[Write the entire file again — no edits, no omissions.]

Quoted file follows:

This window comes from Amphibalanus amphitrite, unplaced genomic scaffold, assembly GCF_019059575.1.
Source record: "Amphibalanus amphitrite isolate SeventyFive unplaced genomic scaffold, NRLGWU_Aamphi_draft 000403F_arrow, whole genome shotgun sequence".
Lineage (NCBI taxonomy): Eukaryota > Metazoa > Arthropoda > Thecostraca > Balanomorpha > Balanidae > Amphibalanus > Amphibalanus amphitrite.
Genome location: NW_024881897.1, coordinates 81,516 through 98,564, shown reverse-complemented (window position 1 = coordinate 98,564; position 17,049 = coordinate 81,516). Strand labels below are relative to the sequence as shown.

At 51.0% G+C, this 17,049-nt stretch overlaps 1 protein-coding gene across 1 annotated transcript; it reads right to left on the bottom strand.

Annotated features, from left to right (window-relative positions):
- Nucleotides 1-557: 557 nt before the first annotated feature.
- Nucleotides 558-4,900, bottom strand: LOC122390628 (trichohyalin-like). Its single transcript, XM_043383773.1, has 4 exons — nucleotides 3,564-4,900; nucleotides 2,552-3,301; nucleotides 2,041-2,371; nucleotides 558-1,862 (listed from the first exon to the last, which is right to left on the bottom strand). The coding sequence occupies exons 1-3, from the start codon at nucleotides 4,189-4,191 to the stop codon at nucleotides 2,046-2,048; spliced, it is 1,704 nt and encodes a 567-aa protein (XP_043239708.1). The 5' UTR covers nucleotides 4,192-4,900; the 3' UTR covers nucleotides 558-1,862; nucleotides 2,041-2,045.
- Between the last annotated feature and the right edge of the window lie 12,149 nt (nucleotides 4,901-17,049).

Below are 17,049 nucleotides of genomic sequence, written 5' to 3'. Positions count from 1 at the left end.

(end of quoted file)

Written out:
This window comes from Amphibalanus amphitrite, unplaced genomic scaffold, assembly GCF_019059575.1.
Source record: "Amphibalanus amphitrite isolate SeventyFive unplaced genomic scaffold, NRLGWU_Aamphi_draft 000403F_arrow, whole genome shotgun sequence".
Lineage (NCBI taxonomy): Eukaryota > Metazoa > Arthropoda > Thecostraca > Balanomorpha > Balanidae > Amphibalanus > Amphibalanus amphitrite.
Genome location: NW_024881897.1, coordinates 81,516 through 98,564, shown reverse-complemented (window position 1 = coordinate 98,564; position 17,049 = coordinate 81,516). Strand labels below are relative to the sequence as shown.

At 51.0% G+C, this 17,049-nt stretch overlaps 1 protein-coding gene across 1 annotated transcript; it reads right to left on the bottom strand.

Annotated features, from left to right (window-relative positions):
- Nucleotides 1-557: 557 nt before the first annotated feature.
- Nucleotides 558-4,900, bottom strand: LOC122390628 (trichohyalin-like). Its single transcript, XM_043383773.1, has 4 exons — nucleotides 3,564-4,900; nucleotides 2,552-3,301; nucleotides 2,041-2,371; nucleotides 558-1,862 (listed from the first exon to the last, which is right to left on the bottom strand). The coding sequence occupies exons 1-3, from the start codon at nucleotides 4,189-4,191 to the stop codon at nucleotides 2,046-2,048; spliced, it is 1,704 nt and encodes a 567-aa protein (XP_043239708.1). The 5' UTR covers nucleotides 4,192-4,900; the 3' UTR covers nucleotides 558-1,862; nucleotides 2,041-2,045.
- Between the last annotated feature and the right edge of the window lie 12,149 nt (nucleotides 4,901-17,049).

Below are 17,049 nucleotides of genomic sequence, written 5' to 3'. Positions count from 1 at the left end.